The National Archives and Records Administration and the John F. Kennedy Presidential Library in Boston released some 2,700 pages of documents Kennedy compiled as attorney general from 1961 to 1964, offering a glimpse into Cold War decision-making.
Though the documents, released just shy of the 50th anniversary of the Cuban missile crisis, don't rewrite Cold War history, they do provide insight into the personal thoughts of the era's key figures, historians say.
Kennedy advised John F. Kennedy during the Bay of Pigs invasion and the missile crisis, key moments during his brother's presidency.
His title as attorney general "disguised his real position, which was the closest adviser to the president and the president's confidant and the person the president trusted most," said journalist and historian Michael Dobbs, who blogs for Foreign Policy. "That's the interesting point of this, that he kind of reflects his brother's thinking."
The seven boxes of newly released material include telegrams, reports, meeting transcripts and handwritten notes by Kennedy, some with doodles and quotes in the margins.
"It gives you a sort of insight into what was on his mind, what he doodled," Dobbs said. "It's interesting from a human perspective."
One page, sandwiched between lined pages of notes on the Bay of Pigs invasion, includes a sketch of the Liberty Bell with a summarized quote from a Polish World War II memorial in Italy.
"We the Soldiers of Poland for your liberty and ours give our souls to god, our bodies to Italy and our hearts to Poland," Kennedy wrote in pencil.
The 1961 botched invasion sought to oust communists with the help of anti-Castro Cuban exiles and veiled U.S. support. More than 100 members of the CIA-sponsored invasion team were killed and many were captured by Cuban forces.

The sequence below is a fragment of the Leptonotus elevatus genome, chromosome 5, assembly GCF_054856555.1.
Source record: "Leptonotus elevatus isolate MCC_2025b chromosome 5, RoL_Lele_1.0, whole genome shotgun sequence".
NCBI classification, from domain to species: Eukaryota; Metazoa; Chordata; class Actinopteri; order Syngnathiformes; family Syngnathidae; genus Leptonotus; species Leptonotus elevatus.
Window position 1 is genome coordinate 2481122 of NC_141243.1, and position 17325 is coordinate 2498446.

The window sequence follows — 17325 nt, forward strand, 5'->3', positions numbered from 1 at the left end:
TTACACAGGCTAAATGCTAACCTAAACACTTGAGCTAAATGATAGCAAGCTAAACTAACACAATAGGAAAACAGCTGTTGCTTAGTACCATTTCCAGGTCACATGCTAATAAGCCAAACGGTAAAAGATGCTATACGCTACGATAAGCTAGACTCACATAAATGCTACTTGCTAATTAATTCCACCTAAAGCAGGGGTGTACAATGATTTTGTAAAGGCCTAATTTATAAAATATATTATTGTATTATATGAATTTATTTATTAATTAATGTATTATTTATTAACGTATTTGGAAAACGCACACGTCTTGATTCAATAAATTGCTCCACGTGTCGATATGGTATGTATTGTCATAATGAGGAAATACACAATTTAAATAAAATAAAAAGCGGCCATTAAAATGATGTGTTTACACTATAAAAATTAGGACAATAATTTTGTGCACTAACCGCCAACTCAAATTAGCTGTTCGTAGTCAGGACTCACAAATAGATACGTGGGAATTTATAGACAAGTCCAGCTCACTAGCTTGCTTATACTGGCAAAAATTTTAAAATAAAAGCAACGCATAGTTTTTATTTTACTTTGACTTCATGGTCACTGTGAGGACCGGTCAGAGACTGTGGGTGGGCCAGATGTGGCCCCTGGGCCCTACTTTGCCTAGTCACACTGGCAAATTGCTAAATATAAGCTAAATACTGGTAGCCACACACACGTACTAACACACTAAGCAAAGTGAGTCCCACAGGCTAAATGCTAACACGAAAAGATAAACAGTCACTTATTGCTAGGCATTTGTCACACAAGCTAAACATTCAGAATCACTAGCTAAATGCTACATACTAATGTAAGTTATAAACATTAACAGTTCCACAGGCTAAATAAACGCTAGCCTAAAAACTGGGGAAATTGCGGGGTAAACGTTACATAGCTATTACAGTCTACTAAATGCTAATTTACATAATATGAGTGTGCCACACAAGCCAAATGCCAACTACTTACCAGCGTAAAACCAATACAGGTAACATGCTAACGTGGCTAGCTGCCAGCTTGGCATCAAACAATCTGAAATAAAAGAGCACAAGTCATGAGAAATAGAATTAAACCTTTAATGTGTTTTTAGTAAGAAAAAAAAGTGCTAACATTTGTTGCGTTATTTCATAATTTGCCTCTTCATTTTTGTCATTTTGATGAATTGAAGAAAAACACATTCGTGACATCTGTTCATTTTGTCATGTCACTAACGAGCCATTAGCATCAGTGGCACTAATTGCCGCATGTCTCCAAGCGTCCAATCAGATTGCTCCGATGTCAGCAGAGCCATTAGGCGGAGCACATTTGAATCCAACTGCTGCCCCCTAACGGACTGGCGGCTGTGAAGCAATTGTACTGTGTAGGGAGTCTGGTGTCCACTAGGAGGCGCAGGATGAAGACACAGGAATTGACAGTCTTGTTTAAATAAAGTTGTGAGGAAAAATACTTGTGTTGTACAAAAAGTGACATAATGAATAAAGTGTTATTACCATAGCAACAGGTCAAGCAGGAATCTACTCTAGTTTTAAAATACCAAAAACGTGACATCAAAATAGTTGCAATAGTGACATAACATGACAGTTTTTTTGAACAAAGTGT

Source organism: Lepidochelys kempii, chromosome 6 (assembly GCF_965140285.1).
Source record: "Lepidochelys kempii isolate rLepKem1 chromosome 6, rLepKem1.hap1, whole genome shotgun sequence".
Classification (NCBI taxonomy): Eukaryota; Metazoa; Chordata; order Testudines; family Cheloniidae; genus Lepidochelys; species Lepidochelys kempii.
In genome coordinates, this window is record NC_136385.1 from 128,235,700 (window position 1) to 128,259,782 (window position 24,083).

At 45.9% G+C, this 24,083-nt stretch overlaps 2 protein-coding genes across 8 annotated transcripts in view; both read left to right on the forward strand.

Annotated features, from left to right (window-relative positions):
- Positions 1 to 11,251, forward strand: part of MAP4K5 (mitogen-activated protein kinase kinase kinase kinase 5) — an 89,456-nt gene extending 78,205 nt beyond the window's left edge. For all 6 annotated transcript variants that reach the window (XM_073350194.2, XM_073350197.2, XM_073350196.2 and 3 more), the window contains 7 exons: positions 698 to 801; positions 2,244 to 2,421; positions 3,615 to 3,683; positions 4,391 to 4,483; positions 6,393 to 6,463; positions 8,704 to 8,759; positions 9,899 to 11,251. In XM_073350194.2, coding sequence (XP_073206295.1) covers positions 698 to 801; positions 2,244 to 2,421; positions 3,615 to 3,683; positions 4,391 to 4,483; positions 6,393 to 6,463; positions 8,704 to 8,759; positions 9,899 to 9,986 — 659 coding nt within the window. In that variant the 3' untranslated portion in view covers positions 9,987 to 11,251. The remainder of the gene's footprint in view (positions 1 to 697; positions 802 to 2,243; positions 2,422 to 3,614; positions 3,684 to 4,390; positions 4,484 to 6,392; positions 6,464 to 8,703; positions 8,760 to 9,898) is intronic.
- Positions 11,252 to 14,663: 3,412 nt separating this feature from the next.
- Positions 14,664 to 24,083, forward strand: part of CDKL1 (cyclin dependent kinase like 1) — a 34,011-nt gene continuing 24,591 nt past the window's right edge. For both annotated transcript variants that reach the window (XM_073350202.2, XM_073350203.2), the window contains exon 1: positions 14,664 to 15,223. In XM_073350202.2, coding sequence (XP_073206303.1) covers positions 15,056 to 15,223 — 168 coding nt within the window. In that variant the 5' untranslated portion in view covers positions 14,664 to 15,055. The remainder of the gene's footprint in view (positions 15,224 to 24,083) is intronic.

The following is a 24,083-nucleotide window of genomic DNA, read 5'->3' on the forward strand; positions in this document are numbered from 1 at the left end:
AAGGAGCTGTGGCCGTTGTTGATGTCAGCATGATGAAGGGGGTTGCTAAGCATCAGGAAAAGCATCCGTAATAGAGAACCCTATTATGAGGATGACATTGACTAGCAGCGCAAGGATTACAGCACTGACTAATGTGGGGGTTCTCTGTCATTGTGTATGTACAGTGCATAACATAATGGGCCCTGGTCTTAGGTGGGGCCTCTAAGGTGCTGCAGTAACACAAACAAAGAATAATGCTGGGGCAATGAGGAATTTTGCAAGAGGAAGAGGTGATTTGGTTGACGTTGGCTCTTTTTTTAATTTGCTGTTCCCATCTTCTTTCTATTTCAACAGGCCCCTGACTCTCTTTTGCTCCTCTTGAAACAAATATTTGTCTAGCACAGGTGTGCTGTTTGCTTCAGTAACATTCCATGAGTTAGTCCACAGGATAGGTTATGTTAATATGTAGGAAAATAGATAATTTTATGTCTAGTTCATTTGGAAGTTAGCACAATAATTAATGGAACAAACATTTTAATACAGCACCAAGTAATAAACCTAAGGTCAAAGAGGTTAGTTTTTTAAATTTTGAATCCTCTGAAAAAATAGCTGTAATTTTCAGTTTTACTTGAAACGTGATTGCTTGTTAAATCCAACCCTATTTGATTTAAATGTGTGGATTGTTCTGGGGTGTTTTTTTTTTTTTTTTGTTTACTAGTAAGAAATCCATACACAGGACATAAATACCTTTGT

One CIA document offers a profile of Castro: It calls him intelligent but "not very stable" and "touchy, impatient and rash."
Another outlines plans to assassinate Castro, including a 1964 plan with connections to the Mafia. The mob and "patriotic Cuban exiles" eventually settled on a payment of $100,000 for assassinating Castro, $20,000 for his brother Raul and $20,000 for revolutionary Ernesto "Che" Guevara, plus $2,500 for expenses.
Another prominent thread throughout the documents is the 13-day crisis over Soviet missiles in Cuba.
On one white page from a meeting on Oct. 16, 1962, the first day of the crisis, Kennedy wrote out two columns: proponents of a blockade against Cuba and supporters of a military strike.
"It's interesting to see in his handwriting who's on which side," Dobbs said.
The blockade won out.
The materials are available online and at the Boston library. Some are still classified and aren't available.
The documents' release is important to historians, said University of Maine history professor Nathan Godfried.
"This is the raw materials we use in order to reconstruct the past," he said. "The more documents from different perspectives give us a clearer sense of what happened."